Canny, like.
February 24, 2015 3:46 PM   Subscribe

A young baby in our family is very alert, active and friendly and my sister and myself both found ourselves referring to her as 'canny'. But when we were asked what the word means, and why it applies to her, we couldn't quite explain it. Is there any one on here, probably from the North of England, who could have a go at explaining 'canny', meaning and usage (and possibly derivation?)
posted by glasseyes to Writing & Language (17 answers total) 1 user marked this as a favorite
 
From the Online Etymology Dictionary:

1630s, Scottish and northern English formation from can (v.1) in its sense of "know how to," + -y (2). "Knowing," hence, "careful." A doublet of cunning that flowed into distinct senses. Often used superciliously of Scots by their southern neighbors (and their American cousins).

The Canny Scot is so well known as scarcely to require description. He carries caution, cunning, and selfishness to excess. Deceitful when a purpose is to be accomplished, he is not habitually deceitful. One thing he never loses sight of--his own interest. But of his own interest he is not the most enlightened judge. ["The Natural History of Scotsmen," in "The Argosy," December 1865]

posted by Ruthless Bunny at 3:48 PM on February 24, 2015 [1 favorite]


I'm from the North of England. "Canny" just means "aware" or "knowing". It comes from "can", as in "to know or be able to".

(PS Awesome tags.)
posted by Thing at 3:54 PM on February 24, 2015 [4 favorites]


You might have heard the lullaby "Bonny at morn" (which doesn't help explain what canny is supposed to mean, but does associate it with a baby in my head):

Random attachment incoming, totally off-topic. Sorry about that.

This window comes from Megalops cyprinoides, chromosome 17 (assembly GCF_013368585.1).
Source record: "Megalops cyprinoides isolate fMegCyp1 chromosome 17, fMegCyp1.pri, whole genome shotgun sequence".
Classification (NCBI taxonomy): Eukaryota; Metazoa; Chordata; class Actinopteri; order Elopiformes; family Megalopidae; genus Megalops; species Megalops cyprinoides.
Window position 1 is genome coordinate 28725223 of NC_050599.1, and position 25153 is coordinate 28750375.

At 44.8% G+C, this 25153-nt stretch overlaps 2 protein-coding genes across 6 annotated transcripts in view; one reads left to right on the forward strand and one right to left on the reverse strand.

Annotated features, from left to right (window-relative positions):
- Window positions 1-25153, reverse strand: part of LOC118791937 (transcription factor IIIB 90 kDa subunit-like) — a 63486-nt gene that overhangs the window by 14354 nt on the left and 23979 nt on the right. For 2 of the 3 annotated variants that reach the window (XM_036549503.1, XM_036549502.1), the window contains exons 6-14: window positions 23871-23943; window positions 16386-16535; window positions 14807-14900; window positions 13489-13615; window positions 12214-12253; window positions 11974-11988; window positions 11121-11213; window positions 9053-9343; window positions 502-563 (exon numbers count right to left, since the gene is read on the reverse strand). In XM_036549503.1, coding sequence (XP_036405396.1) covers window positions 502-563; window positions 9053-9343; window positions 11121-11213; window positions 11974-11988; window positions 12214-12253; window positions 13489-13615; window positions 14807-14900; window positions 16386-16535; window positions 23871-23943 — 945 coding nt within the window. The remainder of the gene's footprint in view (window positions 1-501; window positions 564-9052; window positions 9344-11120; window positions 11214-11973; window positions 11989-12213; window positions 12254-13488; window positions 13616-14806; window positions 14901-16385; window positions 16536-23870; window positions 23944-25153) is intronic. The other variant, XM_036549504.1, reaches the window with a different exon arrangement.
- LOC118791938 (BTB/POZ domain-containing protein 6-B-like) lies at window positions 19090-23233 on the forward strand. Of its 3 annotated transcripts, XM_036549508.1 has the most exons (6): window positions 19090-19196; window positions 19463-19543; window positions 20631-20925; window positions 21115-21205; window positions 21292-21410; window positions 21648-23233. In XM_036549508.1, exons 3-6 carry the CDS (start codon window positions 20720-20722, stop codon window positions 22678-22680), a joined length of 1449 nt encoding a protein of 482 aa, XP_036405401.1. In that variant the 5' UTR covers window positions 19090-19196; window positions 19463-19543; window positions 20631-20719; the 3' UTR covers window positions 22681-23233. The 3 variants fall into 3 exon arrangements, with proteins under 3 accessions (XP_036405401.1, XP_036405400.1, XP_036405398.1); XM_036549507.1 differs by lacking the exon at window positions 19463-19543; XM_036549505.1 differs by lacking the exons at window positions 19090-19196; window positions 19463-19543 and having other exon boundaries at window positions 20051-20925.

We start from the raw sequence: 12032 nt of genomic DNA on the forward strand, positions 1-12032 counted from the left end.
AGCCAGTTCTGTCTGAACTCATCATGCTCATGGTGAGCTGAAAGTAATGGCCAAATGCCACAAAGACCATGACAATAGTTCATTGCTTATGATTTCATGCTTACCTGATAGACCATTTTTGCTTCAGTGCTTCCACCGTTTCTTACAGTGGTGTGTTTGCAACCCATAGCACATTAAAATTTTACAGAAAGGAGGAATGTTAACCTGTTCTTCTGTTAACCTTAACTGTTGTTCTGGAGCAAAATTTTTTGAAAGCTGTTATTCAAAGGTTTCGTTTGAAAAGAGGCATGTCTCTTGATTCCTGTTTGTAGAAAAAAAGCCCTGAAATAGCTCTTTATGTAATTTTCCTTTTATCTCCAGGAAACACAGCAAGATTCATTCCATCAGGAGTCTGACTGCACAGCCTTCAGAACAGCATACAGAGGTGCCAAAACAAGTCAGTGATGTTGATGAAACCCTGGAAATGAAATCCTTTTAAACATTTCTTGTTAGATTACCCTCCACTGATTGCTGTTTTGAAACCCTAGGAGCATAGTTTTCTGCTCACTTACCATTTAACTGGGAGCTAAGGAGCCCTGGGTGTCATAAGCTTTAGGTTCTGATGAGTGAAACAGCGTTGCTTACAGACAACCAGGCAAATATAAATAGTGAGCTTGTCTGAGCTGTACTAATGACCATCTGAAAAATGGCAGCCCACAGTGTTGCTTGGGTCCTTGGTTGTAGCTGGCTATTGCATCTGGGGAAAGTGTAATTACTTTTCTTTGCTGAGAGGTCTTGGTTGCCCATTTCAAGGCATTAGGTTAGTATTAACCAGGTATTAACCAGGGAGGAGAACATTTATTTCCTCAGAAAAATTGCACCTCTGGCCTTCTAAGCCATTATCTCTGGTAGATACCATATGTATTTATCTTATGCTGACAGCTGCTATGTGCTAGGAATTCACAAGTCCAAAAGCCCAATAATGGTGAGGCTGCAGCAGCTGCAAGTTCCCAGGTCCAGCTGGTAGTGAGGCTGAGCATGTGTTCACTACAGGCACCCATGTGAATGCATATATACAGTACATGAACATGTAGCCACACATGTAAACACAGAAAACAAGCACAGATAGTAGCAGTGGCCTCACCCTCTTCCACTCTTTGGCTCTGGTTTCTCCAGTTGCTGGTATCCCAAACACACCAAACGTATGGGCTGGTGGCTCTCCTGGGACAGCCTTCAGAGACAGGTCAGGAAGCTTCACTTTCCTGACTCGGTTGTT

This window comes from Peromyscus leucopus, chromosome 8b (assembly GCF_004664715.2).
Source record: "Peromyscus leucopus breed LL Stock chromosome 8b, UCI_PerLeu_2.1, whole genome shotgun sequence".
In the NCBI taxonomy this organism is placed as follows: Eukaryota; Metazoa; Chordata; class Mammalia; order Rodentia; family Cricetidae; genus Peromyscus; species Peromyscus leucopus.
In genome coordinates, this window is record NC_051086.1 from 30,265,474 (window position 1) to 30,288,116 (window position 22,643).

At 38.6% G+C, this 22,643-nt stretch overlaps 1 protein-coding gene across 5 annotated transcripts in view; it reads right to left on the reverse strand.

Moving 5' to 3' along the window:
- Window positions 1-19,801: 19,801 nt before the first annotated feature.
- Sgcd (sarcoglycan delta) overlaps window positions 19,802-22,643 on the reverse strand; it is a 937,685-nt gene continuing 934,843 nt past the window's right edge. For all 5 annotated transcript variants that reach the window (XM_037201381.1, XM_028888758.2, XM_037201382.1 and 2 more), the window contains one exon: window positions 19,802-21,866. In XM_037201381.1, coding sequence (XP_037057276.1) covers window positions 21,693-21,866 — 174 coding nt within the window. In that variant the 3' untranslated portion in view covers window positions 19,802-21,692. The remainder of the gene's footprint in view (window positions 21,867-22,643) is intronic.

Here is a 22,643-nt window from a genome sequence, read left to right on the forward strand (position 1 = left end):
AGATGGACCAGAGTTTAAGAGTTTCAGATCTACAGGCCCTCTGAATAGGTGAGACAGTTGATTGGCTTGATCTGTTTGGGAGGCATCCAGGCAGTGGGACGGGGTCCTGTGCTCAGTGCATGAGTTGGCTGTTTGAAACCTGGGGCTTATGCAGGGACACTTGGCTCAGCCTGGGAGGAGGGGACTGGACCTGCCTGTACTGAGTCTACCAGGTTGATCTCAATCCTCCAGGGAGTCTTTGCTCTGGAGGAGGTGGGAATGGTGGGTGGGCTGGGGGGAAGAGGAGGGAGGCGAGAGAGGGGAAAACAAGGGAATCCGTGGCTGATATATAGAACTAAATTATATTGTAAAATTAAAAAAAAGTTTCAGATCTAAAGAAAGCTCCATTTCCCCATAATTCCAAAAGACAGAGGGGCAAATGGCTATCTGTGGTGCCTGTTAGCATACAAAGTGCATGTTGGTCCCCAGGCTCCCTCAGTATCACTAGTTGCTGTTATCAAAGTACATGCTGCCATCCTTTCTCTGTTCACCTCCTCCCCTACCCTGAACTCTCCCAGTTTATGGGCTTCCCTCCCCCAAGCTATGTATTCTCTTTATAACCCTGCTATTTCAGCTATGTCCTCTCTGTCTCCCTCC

Canny at night, bonny at morn
Thou's ower lang in thy bed
Bonny at morn

posted by henuani at 4:07 PM on February 24, 2015 [2 favorites]


I'd guess it's also 'ken', as in 'do you ken (know)'.
posted by Sebmojo at 4:13 PM on February 24, 2015


I suppose I'm wondering what particular nuance of the meaning had us both applying it to a baby, rather than, I don't know, a used car salesman? There's very few people I would call canny, and I think they would have had to have done something not just clever or knowing but extra, somehow. It's that extra that I'm after and I don't know what it is.
posted by glasseyes at 4:19 PM on February 24, 2015


Maybe you're vibing on a "wisdom beyond years" or "old soul" or precociousness that is easier to find in a baby (feels more unusual for the age) than adults?
posted by cdefgfeadgagfe at 5:10 PM on February 24, 2015 [3 favorites]


I think, in relation to a baby, it would basically mean "smart" or "quick to learn".

Disclaimer: I'm not Scottish or from any part of the UK or Ireland, but I'm Australian, and know lots of Scots and Irishfolk.
posted by Diag at 5:15 PM on February 24, 2015


Canny implies a certain unexpected grasp of situations. A surprising intelligence or foresight. Children and animals are often canny, adults not so often unless you wouldn't expect them to be ex. someone lacking a education, or raised in a convent or something.
posted by fshgrl at 5:20 PM on February 24, 2015 [5 favorites]


I think fshgrl has it! Because the situations I was thinking of were like those folktales when some rather useless boy defeats a houseful of demons or something. Thanks everybody, much appreciated.

What a lovely lullaby. Something in my eye - she is bonny...and she does hinder her mother and the rest of us, getting into everything.
posted by glasseyes at 5:36 PM on February 24, 2015 [4 favorites]